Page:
Walmart U.S. president and CEO William Simon is expected to announce on Tuesday that the company will hire any U.S. veteran who wants a job provided that the veteran has left the military within the last year and has not been dishonorably discharged.
“Let’s be clear; hiring a veteran can be one of the best decisions any of us can make,” Simon will say according to his prepared remarks. “Veterans have a record of performance under pressure. They’re quick learners, and they’re team players. These are leaders with discipline, training, and a passion for service. There is a seriousness and sense of purpose that the military instills, and we need it today more than ever.”
First Lady Michele Obama, who, along with Dr. Jill Biden, heads up the Obama administration’s “Joining Forces” program designed to put returning veterans to work, applauded Walmart’s “historic” decision. “We all believe that no one who serves our country should have to fight for a job once they return home,” Mrs. Obama said in a statement. “Wal-Mart is setting a groundbreaking example for the private sector to follow.”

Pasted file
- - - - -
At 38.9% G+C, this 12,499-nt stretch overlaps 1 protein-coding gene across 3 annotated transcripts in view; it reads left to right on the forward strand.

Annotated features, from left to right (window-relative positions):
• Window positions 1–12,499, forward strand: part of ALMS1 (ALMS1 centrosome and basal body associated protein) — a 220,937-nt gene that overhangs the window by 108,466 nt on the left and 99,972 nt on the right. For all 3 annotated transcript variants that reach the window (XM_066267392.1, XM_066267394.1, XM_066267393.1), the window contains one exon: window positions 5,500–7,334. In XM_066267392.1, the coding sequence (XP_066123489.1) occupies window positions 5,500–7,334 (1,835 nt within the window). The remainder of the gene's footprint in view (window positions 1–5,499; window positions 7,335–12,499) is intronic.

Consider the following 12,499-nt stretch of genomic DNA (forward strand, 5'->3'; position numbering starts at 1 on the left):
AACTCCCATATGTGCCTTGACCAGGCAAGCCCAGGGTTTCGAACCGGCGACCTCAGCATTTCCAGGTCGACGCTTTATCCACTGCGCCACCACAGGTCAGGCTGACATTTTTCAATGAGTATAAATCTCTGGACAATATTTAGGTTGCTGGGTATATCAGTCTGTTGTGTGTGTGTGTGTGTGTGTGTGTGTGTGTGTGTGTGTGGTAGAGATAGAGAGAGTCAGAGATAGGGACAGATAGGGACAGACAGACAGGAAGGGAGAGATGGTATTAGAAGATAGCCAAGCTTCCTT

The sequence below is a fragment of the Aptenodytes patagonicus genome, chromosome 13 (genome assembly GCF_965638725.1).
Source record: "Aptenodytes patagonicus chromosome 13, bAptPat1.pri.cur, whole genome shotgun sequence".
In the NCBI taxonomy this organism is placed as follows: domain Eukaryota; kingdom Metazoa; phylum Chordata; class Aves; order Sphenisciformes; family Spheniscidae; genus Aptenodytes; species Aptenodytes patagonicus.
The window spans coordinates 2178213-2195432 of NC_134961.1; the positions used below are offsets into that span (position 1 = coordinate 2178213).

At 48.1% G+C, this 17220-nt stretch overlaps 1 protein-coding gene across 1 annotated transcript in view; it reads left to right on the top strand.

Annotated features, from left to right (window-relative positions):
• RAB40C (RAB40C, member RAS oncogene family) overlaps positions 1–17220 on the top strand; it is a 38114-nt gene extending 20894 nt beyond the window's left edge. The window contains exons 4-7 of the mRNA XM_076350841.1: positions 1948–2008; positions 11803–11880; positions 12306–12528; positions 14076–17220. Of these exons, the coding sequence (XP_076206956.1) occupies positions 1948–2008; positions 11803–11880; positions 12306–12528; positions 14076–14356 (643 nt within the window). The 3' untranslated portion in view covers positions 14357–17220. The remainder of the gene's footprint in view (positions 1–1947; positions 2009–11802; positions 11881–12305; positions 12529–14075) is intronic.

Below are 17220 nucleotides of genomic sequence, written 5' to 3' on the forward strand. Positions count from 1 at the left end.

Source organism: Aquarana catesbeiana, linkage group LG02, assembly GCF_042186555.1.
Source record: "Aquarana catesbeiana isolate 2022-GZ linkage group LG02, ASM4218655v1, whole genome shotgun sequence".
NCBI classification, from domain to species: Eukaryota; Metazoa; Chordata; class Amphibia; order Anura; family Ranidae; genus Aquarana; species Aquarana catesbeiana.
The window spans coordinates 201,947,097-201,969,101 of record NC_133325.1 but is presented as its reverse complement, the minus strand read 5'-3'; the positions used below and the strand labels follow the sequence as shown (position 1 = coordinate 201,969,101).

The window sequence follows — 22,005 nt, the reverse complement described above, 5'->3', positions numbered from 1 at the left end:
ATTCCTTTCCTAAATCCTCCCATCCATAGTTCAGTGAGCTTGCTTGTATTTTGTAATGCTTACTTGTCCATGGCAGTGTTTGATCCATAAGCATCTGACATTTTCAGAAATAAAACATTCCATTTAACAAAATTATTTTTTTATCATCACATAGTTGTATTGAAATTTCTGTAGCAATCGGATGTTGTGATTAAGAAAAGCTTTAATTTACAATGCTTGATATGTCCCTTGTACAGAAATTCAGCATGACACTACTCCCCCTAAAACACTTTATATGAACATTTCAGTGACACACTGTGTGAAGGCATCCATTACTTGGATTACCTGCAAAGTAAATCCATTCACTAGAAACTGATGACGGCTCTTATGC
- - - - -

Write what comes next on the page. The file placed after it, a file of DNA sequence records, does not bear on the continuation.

The unemployment rate for veterans, while steadily falling, has remained much higher than the national average, as servicemembers returning from war have struggled to find work. The Bureau of Labor Statistics reported this month that he unemployment rate for post-9/11 veterans was at 10.8 percent (well above the national average of 7.8 percent). However Veterans Affairs noted that “the annual jobless rate for post-9/11 Vets was 9.9 percent in 2012; a significant drop from the annual average in 2011 of 12.1 percent.”
“The military instilled in you a sense of pride, honed your leadership skills and drew on the deep sense of purpose you carry throughout everything you do,” says Walmart’s “Careers With A Mission” website, “Continue making the most of these traits without compromise at Walmart.” The company says it hopes to hire more than 100,000 veterans under the new program.
Walmart became involved in the Obama administration’s “Joining Forces” program in 2011, announcing that it “guarantees a job at a nearby store or club for all military personnel, and military spouses, employed at Walmart and Sam’s Club who move to a different part of the country because they or their spouse have been transferred by the United States military.”
“They like military people because they have a sense of hierarchy and a commitment to the organization they are in,” Nelson Lichtenstein, a labor historian at the University of California who wrote a book on Walmart, told the New York Times. “And that’s important to Wal-Mart.”